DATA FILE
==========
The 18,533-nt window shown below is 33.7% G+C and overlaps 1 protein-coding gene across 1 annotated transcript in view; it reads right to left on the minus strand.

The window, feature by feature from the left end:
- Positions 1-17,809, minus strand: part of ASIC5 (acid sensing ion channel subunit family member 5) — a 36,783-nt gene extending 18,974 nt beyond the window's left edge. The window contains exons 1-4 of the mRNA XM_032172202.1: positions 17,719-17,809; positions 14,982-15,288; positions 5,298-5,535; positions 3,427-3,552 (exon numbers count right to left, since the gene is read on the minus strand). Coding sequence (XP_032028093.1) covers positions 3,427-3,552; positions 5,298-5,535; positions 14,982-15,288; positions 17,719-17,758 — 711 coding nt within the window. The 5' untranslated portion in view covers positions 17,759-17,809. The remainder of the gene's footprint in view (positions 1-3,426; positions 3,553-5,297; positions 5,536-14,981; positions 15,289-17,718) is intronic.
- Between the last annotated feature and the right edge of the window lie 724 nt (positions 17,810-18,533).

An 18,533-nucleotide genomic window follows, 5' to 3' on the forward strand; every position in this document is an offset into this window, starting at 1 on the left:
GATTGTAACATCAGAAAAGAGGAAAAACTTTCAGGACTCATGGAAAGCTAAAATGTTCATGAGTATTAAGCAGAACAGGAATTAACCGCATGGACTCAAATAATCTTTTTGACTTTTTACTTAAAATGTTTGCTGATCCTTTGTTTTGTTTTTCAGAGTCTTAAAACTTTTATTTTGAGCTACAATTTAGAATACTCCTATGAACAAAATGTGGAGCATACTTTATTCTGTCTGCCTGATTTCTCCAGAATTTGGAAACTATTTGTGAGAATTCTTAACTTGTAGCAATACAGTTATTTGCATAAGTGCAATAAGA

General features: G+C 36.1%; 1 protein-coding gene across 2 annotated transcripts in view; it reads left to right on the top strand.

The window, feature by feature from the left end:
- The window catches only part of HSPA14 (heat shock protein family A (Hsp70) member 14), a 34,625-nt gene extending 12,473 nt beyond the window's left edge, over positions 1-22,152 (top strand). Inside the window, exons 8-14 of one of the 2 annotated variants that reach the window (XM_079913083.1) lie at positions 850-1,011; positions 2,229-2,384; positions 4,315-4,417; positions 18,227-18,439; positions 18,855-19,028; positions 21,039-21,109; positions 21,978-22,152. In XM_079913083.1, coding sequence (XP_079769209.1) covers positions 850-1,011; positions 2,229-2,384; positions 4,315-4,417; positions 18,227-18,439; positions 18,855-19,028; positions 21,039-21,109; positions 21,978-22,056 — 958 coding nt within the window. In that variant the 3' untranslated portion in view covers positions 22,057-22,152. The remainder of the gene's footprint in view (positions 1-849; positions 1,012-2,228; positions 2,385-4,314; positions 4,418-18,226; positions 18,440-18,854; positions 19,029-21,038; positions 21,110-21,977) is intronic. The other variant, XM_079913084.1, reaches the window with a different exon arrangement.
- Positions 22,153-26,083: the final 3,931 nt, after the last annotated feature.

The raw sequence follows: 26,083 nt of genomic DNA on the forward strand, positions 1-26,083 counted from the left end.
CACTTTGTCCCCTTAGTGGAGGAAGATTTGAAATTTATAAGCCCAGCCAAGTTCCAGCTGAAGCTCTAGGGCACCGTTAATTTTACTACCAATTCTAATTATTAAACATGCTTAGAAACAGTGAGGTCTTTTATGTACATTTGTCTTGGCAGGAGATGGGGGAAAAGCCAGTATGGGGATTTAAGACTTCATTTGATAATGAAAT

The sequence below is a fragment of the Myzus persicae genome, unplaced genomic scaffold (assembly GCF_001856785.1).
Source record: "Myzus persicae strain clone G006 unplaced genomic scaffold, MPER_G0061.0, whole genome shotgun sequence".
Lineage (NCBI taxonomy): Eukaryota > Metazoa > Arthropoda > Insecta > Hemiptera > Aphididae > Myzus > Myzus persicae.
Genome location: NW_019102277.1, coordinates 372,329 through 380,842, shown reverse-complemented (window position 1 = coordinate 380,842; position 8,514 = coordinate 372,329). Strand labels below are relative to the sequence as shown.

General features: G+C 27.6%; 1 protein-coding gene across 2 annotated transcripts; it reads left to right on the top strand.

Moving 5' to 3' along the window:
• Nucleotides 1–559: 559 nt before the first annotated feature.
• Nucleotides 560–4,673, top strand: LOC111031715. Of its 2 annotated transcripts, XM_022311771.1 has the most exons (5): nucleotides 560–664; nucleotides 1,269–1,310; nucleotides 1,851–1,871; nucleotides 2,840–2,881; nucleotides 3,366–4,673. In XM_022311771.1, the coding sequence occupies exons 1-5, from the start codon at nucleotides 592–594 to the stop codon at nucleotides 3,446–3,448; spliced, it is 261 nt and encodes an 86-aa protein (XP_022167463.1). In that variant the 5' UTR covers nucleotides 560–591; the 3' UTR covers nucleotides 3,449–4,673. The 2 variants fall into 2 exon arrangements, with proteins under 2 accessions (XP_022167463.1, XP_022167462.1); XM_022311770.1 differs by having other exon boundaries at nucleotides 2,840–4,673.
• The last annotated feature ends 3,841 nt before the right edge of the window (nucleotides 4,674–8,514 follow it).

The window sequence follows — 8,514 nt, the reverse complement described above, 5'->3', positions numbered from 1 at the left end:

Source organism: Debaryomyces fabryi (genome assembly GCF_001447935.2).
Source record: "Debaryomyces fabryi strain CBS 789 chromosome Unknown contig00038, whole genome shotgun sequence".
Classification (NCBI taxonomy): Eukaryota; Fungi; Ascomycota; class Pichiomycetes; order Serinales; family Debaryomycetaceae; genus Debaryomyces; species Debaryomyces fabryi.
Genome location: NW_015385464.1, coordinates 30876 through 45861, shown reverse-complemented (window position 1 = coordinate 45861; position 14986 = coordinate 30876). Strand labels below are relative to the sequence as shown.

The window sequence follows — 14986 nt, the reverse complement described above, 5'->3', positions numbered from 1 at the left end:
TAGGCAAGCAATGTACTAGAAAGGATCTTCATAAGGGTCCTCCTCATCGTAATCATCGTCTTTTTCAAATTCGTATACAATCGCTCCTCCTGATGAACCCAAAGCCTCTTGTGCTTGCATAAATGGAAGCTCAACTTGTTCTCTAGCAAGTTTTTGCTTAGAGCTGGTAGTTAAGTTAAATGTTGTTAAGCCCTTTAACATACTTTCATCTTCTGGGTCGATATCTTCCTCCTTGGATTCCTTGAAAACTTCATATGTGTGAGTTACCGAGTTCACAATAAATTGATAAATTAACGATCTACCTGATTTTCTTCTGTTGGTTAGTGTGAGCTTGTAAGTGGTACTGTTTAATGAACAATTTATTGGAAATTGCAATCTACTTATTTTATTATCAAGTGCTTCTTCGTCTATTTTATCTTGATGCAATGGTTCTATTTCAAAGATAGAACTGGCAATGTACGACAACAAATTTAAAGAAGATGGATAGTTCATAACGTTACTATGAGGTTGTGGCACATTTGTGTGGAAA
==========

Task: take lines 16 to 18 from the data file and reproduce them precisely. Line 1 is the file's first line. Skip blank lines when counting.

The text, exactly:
Genome location: NW_019102277.1, coordinates 372,329 through 380,842, shown reverse-complemented (window position 1 = coordinate 380,842; position 8,514 = coordinate 372,329). Strand labels below are relative to the sequence as shown.

General features: G+C 27.6%; 1 protein-coding gene across 2 annotated transcripts; it reads left to right on the top strand.

Moving 5' to 3' along the window: